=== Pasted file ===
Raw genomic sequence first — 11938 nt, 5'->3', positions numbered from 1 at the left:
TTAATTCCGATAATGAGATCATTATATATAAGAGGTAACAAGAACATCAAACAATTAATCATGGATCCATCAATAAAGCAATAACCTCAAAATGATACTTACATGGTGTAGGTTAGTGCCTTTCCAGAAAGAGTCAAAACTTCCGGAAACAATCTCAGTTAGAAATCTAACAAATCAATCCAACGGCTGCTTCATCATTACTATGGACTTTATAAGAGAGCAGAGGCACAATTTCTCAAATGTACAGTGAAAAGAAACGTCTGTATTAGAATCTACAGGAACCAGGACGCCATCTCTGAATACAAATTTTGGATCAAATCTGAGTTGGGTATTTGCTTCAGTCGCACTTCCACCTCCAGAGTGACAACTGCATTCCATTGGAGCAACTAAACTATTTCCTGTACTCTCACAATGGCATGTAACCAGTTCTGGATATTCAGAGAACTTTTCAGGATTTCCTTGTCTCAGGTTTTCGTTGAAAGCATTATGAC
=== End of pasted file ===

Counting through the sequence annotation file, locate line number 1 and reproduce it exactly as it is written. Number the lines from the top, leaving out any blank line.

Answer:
Raw genomic sequence first — 11938 nt, 5'->3', positions numbered from 1 at the left: